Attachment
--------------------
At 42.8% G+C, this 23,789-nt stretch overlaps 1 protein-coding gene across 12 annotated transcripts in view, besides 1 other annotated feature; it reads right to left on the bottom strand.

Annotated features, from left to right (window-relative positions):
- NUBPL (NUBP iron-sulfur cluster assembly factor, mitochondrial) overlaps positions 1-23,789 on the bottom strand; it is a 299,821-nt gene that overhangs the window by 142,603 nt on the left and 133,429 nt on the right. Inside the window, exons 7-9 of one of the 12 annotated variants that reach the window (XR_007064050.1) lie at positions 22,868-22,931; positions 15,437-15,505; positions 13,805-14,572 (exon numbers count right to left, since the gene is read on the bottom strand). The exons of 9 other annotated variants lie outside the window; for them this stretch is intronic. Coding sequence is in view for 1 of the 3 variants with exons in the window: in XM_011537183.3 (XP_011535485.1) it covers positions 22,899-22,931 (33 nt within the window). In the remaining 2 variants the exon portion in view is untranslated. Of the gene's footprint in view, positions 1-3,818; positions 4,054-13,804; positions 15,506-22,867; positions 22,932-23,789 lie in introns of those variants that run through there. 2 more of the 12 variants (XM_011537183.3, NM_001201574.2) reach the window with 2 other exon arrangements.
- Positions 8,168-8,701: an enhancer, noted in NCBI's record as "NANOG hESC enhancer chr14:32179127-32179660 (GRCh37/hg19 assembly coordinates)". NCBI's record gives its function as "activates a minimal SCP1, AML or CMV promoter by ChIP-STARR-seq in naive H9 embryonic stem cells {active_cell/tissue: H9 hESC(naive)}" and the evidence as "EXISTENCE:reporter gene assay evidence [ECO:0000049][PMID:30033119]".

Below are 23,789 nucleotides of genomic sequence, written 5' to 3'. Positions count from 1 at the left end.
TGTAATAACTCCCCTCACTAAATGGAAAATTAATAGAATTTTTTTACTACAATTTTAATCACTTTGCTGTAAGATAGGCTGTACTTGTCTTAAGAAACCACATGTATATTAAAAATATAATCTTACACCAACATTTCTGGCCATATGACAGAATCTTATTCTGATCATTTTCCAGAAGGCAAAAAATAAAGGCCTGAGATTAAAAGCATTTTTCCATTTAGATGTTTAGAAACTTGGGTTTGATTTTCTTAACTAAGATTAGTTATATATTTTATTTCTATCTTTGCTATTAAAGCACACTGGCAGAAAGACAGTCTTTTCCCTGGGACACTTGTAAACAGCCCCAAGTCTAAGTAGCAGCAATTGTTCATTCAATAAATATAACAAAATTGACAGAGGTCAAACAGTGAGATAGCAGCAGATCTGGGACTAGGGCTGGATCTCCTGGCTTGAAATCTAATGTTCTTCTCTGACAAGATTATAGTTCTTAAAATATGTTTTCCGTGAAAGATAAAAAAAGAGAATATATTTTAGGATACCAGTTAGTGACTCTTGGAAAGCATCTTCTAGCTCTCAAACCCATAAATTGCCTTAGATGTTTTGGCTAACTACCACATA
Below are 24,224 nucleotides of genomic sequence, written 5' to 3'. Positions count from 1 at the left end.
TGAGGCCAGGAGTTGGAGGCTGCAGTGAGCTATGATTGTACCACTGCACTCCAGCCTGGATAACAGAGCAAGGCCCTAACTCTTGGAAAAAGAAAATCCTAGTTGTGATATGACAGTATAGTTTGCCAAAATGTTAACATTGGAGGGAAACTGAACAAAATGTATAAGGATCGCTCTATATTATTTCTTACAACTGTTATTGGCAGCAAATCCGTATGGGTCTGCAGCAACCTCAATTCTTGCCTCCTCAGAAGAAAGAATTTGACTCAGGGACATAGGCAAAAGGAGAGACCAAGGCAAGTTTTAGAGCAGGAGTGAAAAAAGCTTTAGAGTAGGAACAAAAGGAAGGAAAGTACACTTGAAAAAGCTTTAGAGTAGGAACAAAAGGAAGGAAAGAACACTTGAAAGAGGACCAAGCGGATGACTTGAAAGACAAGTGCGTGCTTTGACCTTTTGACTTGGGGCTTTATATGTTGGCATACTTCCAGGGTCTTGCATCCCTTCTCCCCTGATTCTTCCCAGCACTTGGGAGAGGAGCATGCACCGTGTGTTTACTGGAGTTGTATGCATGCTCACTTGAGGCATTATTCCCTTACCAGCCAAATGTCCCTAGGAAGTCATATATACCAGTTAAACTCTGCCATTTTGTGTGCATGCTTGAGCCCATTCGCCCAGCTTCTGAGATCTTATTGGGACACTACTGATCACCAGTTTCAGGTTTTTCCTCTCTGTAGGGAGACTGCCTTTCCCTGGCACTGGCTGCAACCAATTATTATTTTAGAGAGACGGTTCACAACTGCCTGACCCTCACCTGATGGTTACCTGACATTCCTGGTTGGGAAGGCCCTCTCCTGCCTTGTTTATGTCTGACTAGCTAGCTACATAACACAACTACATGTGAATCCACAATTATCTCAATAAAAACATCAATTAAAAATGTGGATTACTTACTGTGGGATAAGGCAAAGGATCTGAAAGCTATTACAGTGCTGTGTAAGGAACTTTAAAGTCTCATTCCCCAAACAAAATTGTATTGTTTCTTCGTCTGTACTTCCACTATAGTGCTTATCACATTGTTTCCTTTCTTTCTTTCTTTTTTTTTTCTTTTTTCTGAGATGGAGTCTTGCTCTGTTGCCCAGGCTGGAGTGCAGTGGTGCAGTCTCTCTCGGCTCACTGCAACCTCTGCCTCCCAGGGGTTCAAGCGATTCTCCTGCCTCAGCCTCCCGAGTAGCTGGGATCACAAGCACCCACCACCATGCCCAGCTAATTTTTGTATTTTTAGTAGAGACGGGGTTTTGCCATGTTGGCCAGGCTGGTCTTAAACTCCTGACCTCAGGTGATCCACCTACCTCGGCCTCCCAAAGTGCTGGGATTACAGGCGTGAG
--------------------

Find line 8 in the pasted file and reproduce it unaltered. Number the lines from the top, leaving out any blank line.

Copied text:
TGAGGCCAGGAGTTGGAGGCTGCAGTGAGCTATGATTGTACCACTGCACTCCAGCCTGGATAACAGAGCAAGGCCCTAACTCTTGGAAAAAGAAAATCCTAGTTGTGATATGACAGTATAGTTTGCCAAAATGTTAACATTGGAGGGAAACTGAACAAAATGTATAAGGATCGCTCTATATTATTTCTTACAACTGTTATTGGCAGCAAATCCGTATGGGTCTGCAGCAACCTCAATTCTTGCCTCCTCAGAAGAAAGAATTTGACTCAGGGACATAGGCAAAAGGAGAGACCAAGGCAAGTTTTAGAGCAGGAGTGAAAAAAGCTTTAGAGTAGGAACAAAAGGAAGGAAAGTACACTTGAAAAAGCTTTAGAGTAGGAACAAAAGGAAGGAAAGAACACTTGAAAGAGGACCAAGCGGATGACTTGAAAGACAAGTGCGTGCTTTGACCTTTTGACTTGGGGCTTTATATGTTGGCATACTTCCAGGGTCTTGCATCCCTTCTCCCCTGATTCTTCCCAGCACTTGGGAGAGGAGCATGCACCGTGTGTTTACTGGAGTTGTATGCATGCTCACTTGAGGCATTATTCCCTTACCAGCCAAATGTCCCTAGGAAGTCATATATACCAGTTAAACTCTGCCATTTTGTGTGCATGCTTGAGCCCATTCGCCCAGCTTCTGAGATCTTATTGGGACACTACTGATCACCAGTTTCAGGTTTTTCCTCTCTGTAGGGAGACTGCCTTTCCCTGGCACTGGCTGCAACCAATTATTATTTTAGAGAGACGGTTCACAACTGCCTGACCCTCACCTGATGGTTACCTGACATTCCTGGTTGGGAAGGCCCTCTCCTGCCTTGTTTATGTCTGACTAGCTAGCTACATAACACAACTACATGTGAATCCACAATTATCTCAATAAAAACATCAATTAAAAATGTGGATTACTTACTGTGGGATAAGGCAAAGGATCTGAAAGCTATTACAGTGCTGTGTAAGGAACTTTAAAGTCTCATTCCCCAAACAAAATTGTATTGTTTCTTCGTCTGTACTTCCACTATAGTGCTTATCACATTGTTTCCTTTCTTTCTTTCTTTTTTTTTTCTTTTTTCTGAGATGGAGTCTTGCTCTGTTGCCCAGGCTGGAGTGCAGTGGTGCAGTCTCTCTCGGCTCACTGCAACCTCTGCCTCCCAGGGGTTCAAGCGATTCTCCTGCCTCAGCCTCCCGAGTAGCTGGGATCACAAGCACCCACCACCATGCCCAGCTAATTTTTGTATTTTTAGTAGAGACGGGGTTTTGCCATGTTGGCCAGGCTGGTCTTAAACTCCTGACCTCAGGTGATCCACCTACCTCGGCCTCCCAAAGTGCTGGGATTACAGGCGTGAG